HealthCheck Fedora: Where's the beef?
by Richard Hillesley
With Fedora 17 about to be released, Richard Hillesley examines its early history, relationship with its commercial sponsor and role in the current landscape of Linux distributions.
Fedora is the community distribution sponsored by Red Hat and is approaching the date for its next release. Fedora 17 is to be known as Beefy Miracle, which is a contentious break from the Fedora tradition of giving each release a name that shares a relationship with the name of the previous release. Beefy Miracle's only link with Verne (Fedora 16) is that both were proposed as names for Fedora 16. The virtue of the name is that it is a meme that has been circulating for some time, and is meant to be a bit of fun.
"The user will be amused by the constant presence of the Hot Dog. The mustard indicates progress."
Unsurprisingly, not everyone on the Fedora mailing lists is happy with this approach, and some have called for an end to the naming of releases because of the difficulty of finding a name for each release that is culturally neutral and pleases everybody.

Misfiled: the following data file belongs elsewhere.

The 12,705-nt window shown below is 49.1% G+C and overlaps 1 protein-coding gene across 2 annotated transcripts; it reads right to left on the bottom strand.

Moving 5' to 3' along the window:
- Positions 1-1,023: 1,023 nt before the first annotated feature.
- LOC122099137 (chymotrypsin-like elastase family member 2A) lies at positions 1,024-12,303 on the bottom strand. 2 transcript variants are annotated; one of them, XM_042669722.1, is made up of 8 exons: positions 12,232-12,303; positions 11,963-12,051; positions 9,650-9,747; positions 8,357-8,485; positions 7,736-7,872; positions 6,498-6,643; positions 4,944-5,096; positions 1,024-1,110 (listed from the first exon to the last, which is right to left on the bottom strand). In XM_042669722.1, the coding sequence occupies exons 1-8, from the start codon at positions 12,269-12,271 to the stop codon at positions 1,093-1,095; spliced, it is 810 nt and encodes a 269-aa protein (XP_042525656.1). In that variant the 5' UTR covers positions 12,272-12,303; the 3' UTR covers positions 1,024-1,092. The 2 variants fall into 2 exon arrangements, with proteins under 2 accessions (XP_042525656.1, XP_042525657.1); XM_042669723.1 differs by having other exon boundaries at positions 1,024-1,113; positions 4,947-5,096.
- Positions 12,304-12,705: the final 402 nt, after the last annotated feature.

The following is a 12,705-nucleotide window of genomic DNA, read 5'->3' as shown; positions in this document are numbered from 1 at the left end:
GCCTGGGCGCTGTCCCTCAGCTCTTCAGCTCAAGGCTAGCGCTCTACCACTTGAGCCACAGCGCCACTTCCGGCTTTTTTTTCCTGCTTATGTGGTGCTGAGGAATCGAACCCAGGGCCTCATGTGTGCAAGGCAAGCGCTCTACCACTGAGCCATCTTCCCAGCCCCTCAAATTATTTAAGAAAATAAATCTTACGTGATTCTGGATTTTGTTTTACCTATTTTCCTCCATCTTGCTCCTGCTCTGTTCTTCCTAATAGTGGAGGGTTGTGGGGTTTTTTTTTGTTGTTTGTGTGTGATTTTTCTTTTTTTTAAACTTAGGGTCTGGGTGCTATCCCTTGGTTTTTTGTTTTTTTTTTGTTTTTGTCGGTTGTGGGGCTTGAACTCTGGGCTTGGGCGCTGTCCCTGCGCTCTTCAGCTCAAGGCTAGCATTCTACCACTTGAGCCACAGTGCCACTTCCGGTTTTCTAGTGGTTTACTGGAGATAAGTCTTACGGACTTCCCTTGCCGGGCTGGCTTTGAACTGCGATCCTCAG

Fedora is one of the more popular Linux distributions, and the most popular of the RPM-based distros. But, although it is sponsored by a large company in the shape of Red Hat, Fedora differs from a distribution like Ubuntu in that it has no top-down commercial imperative to please a particular segment of the community, to be "easy-to-use" or to fit for any singular commercial purpose.
Fedora is uncompromisingly free software, community-based, and innovative, and its role is to push the edges of technology and reflect the state of the art of free software. Red Hat is the most successful open source company and Fedora is its bleeding edge, hoping to bring together the best and newest free software on a six monthly release cycle, some of which might make it into the next release of Red Hat Enterprise Linux (RHEL), and some of which may be picked up later as the software matures.
This willingness to be near the cutting edge gives rise to the myth that Fedora is unstable because it is "often running in uncharted innovative territory", but, adventurous or otherwise, the distro goes through extensive quality testing procedures and a long pre-release schedule which, Fedora users claim, makes it just as reliable as any other Linux distribution.